## Spin angular momentum

State functions are eigenvalues of the Sz and S2 operators. The derivation of the expectation value of the S2 operator is given in this section.

The fundamental spin operators have the following effects:

 Sxα = ½β Sxβ = ½α Syα = i½β Syβ = -i½α Szα = ½α Szβ = -½β

Using these expressions, various useful identities can be established:
 S2 = Sx2 + Sy2 + Sz2 I+ = (Sx + iSy) I+β = α I+α = 0 I- = (Sx - iSy) I-α = β I-β = 0

 Sx2+Sy2 = (I+I-)+i(SxSy-SySx) = (I-I+)+i(SySx-SxSy) = ½(I+I- + I-I+)

and finally i(SySx - Sx Sy ) = Sz.

For any microstate Ψ, the expectation value of the S2 operator is given by    <S2> = <Ψ|Sz2 + Sy2 + Sx2|Ψ>

The first part of this expression is obvious, vis:    <Ψ|Sz2|Ψ> = ¼(Nα + Nβ)

However, the effect of Sy2+Sx2 is not so simple. By making use of the fact that the operators involve two electrons, a large number of integrals resulting from the expansion of the Slater determinants can be readily eliminated. The only integrals which are not zero due to the orthogonality of the eigenvectors, i.e., those which may be finite due to the spin operators, are

Using the relationships already defined, this expression simplifies [65] as follows:

or,

Recall that p is the number of α electrons, and q, the number of β electrons. This expression simplifies to yield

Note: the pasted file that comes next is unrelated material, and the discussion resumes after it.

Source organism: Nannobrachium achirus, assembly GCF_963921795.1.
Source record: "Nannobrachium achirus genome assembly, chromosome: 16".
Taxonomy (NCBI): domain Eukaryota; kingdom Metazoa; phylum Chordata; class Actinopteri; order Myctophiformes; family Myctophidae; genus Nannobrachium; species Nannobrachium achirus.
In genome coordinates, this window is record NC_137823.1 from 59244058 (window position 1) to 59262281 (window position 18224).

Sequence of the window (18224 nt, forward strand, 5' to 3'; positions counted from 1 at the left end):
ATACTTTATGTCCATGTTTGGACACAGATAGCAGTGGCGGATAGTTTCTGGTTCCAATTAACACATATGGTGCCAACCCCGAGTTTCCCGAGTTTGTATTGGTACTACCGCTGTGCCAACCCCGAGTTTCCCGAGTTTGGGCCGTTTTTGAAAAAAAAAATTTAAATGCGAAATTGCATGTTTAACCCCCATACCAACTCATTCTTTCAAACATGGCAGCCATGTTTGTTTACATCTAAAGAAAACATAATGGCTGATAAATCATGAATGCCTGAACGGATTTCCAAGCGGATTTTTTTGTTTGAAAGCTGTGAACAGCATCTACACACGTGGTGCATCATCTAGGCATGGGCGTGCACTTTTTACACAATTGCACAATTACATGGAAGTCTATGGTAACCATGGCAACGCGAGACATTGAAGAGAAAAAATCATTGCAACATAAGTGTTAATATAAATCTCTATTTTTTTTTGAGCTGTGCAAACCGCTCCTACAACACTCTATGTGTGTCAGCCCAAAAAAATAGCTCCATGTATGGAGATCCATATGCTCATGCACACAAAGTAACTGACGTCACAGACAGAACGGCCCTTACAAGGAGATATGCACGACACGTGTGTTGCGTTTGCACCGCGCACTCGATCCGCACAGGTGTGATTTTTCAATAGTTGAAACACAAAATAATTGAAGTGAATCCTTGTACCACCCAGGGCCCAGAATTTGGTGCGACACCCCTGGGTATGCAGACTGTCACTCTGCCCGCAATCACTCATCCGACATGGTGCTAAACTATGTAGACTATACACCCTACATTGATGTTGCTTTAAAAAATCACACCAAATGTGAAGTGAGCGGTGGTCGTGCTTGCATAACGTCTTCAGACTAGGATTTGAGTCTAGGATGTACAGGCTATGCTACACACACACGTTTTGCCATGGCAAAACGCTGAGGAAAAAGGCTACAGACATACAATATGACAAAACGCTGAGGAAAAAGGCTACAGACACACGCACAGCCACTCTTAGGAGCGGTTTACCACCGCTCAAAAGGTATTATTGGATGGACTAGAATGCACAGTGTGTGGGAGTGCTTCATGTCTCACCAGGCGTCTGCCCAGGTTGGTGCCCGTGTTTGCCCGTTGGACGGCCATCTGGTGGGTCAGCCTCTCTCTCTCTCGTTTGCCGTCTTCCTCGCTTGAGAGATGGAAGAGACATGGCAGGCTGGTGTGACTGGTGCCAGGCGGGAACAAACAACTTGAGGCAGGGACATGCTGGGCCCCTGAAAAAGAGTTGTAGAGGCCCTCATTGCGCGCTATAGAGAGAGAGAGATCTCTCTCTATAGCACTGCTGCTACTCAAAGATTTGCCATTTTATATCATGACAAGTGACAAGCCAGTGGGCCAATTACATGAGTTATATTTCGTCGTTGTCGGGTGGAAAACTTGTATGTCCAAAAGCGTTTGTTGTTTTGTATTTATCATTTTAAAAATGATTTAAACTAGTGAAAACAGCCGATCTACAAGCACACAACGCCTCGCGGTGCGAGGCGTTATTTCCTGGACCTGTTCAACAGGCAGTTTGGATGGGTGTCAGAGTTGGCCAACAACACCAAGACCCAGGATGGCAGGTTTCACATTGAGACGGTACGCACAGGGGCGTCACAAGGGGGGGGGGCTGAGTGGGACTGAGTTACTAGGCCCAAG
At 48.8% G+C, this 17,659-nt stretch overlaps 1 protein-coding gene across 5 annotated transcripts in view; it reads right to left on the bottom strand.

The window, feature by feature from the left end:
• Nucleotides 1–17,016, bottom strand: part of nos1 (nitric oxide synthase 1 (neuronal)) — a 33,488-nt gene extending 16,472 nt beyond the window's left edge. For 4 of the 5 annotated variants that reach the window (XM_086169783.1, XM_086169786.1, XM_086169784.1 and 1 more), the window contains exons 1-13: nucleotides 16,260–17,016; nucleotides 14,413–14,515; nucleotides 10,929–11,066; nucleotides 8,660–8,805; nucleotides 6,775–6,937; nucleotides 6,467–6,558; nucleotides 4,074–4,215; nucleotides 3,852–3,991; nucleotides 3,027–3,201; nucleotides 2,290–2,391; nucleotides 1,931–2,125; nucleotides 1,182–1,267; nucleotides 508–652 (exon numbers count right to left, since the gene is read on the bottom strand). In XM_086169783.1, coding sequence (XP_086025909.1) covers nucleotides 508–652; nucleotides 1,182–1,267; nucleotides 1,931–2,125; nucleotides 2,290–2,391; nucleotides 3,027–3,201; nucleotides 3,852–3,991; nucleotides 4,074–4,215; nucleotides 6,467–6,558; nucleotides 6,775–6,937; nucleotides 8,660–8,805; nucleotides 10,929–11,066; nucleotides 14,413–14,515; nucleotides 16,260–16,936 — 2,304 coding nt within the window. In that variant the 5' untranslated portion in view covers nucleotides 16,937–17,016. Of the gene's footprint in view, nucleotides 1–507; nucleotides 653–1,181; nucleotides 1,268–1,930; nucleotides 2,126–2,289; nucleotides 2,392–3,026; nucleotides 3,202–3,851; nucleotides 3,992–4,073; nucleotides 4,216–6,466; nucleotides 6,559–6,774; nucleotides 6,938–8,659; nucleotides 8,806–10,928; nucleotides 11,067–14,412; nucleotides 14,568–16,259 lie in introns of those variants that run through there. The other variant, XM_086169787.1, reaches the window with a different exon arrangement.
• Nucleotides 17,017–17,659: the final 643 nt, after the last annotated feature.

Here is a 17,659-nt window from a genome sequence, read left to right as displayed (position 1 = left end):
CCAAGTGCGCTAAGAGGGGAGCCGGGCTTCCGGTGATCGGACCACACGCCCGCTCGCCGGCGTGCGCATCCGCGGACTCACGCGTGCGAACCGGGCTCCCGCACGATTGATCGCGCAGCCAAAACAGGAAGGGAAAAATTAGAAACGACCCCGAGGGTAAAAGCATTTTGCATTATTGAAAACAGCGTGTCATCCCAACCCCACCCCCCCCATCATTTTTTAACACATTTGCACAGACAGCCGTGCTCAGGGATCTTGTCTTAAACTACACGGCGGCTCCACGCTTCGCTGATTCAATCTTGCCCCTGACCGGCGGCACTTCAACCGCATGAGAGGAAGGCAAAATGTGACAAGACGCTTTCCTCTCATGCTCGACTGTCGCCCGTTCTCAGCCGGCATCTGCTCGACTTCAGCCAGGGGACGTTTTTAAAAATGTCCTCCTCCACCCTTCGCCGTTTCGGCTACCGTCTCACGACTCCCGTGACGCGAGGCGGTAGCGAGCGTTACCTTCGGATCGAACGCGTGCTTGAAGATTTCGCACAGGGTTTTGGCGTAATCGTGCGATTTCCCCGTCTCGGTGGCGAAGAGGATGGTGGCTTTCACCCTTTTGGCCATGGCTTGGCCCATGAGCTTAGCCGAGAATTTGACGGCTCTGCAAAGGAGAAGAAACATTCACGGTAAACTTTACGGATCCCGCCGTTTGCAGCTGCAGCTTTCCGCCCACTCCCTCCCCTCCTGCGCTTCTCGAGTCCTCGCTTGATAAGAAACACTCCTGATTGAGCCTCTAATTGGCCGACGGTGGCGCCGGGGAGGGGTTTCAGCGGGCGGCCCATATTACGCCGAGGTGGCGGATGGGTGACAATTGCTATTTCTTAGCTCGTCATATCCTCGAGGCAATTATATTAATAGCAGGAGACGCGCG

For the general case, in which the state function Φ, is a linear combination of microstates, the expectation value of S is more complicated:
As with the construction of the C.I. matrix, the elements of this expression can be divided into a small number of different types:
1.  Ψa=Ψb: Since the two wavefunctions are the same, this corresponds to the expectation value of a microstate, and has already been derived.
2.  Except for ψi  in Ψa and ψj in Ψb; Ψa=Ψb: Assuming ψi and ψj  to have alpha-spin the expectation value is

The effect of the spin operator is to change the spin of the electrons but leave the space part unchanged. All integrals vanish identically due to one or more of the following identities:

 <ψiψj> = = Δ(i,j) <ψiψk> = Δ(i,k) <ψiψk> = Δ(j,k)
Therefore, <Ψa|S2|Ψb> = 0.
3. Except for ψi and ψj in Ψa and ψk and ψl in Ψb; Ψa=Ψb. Two situations exist: (a) when all four M.O.s are of the same spin; and (b) when two are of each spin.

When all four M.O.s have the same spin, the effect of the spin operator is to reverse the spin of two M.O.s in the ket half of the integral. By spin orthogonality this results in an integral value of zero.

In the case where two M.O.s are of α spin and two are of β spin, the matrix elements, after elimination of those terms which are zero due to space orthogonality, are

The effect of S2 on ψk and ψl is to reverse the spin of these functions; this gives

where ψ' has the opposite spin to that of ψ.

Thus, only if  ψi and ψj are spatially identical with ψk and ψwill <Ψa|S2|Ψb> be non-zero. The phase-factor W is such that if i=k and j=l then W=-1, and if i=l and j=k then W=1; for all other cases the matrix element is zero, so the phase of W is irrelevant. For these two cases, the matrix element is <Ψa|S2|Ψb> = 1 if , otherwise <Ψa|S2|Ψb> = 0.

4. If more than two differences exist, <Ψa|S2|Ψb> = 0.